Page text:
Why are we so emphatic? Well, because these very hills and mountains are the life-blood of this state; they provide the backdrop for every adventure, little or big. They’re right there in the background while you cliff-dive at Summersville Lake in central WV. They're jutting over while you fine dine at Market Vines Grill and Wine Bar in Wheeling. And they're your front-and-center focus while you whitewater raft down one of the oldest rivers (ironically named New River) on the continent.

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That’s right, welcome to the wild and wonderful world of West Virginia. The aptly named Mountain State is known as the outdoor recreation capital of the east. Many DC residents venture here on weekends and holidays and we can understand why. It has more rushing rivers, winding trails, snow-drenched ski resorts (Snowshoe Mountain), deep caverns, wild forestland (Monongahela National Forest) and fishing lakes within its borders than any of its neighbors. Not to mention there are amusement parks (Camden Park), spa towns (Greenbrier), museums, farmers' markets and art crawls galore. It doesn't matter if you're an athlete or an urbanite, we guarantee you’ll immediately fall in love with any portion of this heavenly state.

We realized we could’ve taken the easy route and just posted every last lyric from John Denver’s classic love song for West Virginia - “Take Me Home Country Roads” - but then we would’ve been deprived of the joy that comes from professing our own love. Hopefully our words were just as potent as JD’s, you know, enough to convince you to drop what you’re doing and take a locum tenens assignment in ol’ West Virginia right now.

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#4: South Carolina - A time-warp of quiet, oak-lined streets and raucous silvery beaches


Take a minute to describe your perfect day. We're willing to bet every last thing you listed can be found in South Carolina. If your solace can only be found high up in the mountains then venture to the bluest and largest of lakes, Lake Jocassee. If your happiness depends on crashing waves and amusement parks then stay put in the Southeast's most famous and raucous beach town, Myrtle Beach. Or if you’re looking for more of an island getaway then try Hilton Head, Kiawah or Seabrooke.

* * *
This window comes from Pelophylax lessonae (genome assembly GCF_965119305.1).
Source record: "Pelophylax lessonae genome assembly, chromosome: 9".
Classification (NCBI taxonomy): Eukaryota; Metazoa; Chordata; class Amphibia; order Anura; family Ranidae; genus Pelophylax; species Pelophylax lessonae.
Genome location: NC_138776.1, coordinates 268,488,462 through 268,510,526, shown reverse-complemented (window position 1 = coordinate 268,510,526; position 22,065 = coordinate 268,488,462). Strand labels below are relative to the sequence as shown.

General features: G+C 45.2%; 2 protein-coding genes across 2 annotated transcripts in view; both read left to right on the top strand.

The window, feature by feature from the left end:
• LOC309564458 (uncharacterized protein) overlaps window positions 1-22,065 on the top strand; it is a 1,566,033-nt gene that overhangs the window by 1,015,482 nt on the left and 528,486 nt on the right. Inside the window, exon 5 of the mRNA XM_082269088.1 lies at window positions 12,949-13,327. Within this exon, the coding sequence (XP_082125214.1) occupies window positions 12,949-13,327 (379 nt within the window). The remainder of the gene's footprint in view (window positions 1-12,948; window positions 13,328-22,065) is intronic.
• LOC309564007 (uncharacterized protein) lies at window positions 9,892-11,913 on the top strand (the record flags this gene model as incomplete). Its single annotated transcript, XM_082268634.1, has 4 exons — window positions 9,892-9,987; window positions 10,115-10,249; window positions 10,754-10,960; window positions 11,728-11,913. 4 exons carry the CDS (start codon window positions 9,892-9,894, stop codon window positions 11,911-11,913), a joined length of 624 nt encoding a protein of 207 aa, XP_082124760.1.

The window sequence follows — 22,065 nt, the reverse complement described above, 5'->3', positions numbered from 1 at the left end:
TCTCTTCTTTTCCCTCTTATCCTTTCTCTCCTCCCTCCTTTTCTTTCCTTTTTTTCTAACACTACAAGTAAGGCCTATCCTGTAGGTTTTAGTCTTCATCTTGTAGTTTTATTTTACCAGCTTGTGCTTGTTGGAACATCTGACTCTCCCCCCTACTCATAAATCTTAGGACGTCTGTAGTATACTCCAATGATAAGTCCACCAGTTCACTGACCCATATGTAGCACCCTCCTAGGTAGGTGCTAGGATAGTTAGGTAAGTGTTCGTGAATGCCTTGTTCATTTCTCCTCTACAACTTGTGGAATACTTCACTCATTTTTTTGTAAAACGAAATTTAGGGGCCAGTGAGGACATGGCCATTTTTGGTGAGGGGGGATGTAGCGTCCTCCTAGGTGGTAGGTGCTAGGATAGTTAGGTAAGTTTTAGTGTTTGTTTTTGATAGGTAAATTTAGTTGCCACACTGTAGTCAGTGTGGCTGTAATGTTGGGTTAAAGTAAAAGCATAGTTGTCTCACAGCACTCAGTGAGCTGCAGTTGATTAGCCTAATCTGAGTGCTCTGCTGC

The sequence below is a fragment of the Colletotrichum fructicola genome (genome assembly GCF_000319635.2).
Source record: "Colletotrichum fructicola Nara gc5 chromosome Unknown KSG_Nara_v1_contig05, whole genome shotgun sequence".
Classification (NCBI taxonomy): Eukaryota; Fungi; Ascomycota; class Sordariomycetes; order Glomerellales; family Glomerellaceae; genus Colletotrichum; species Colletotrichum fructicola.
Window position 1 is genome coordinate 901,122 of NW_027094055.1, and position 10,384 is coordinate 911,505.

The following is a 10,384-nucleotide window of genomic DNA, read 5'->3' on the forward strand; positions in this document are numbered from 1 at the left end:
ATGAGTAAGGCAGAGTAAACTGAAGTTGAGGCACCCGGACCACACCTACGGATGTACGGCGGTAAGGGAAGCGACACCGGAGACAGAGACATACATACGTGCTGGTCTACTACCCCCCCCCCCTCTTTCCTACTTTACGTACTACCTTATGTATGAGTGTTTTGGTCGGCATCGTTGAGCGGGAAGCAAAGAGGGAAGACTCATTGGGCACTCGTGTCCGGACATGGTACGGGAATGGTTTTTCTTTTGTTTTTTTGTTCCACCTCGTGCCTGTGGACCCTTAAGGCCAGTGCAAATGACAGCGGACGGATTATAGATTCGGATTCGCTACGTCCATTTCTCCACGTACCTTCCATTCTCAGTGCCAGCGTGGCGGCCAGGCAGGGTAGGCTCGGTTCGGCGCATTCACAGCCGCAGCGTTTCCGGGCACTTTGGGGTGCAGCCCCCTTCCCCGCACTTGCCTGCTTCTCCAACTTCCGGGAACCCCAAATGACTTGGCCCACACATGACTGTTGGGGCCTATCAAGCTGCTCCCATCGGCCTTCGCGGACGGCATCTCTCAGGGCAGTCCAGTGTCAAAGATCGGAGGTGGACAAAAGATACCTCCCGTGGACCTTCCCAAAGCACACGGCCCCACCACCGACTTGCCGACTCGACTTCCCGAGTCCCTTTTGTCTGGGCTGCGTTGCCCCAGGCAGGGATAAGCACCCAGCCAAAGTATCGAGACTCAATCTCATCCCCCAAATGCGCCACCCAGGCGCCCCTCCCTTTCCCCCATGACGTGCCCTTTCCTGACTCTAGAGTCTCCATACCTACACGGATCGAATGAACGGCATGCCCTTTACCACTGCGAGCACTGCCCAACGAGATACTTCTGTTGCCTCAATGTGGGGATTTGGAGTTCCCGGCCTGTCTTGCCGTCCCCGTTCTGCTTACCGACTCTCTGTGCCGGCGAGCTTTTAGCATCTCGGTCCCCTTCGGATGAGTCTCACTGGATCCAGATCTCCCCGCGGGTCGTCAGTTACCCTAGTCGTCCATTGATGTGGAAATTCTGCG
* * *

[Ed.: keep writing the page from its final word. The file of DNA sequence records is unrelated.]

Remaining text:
East to west, South Carolina’s landscape is a gorgeous climb: it starts with glinting Atlantic beaches, rises up to the Piedmont, and then settles high in the Blue Ridge Mountains. It's simply a stunning place. We weren't the first to figure that out though. Notable socialites such as the Goodyears and the Vanderbilts realized the potential of SC long ago. They partied hard and indulged in all the beautiful weather this green land has to offer.

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Author Pat Conroy is just as enamored with South Carolina. He pens his love often and we know why. The lush south is full of Spanish moss-draped cypress and gum trees. It exists in a time-warp of quiet, oak-lined streets and beaches where kids learn to "pick a blue crab clean." Small-town charm like this endures all across this state - and with a history that dates back to pre-revolutionary war that's saying a lot.

Then there are bigger cities like Columbia - the graceful capital with brilliant botanical gardens, history-rich state museums, and the 50,000-acre playground known as Lake Murray. If you want something with a little more shoreline, go coastal, all the way to Charleston. This city’s history is as captivating as its silvery sands. It has been burnt, buried, and marched on, plus weathered many-a-storm. Still, it has graciously incorporated its battle-torn past (i.e., Civil War) into its tourist-treasure present. Visit South Carolina for a uniquely rich experience.

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#3: Alaska - The Land of the Midnight Sun

There are places so incredible that when you visit them the only thing you're thinking is how can I live hereAlaska is one of those places. It screams epic from mountain to coast. Here, waves crash against glaciers. Glaciers crash against mountains. Mountains crash against sky. And people you can't call anything but salt of the earth call its vast expanse home.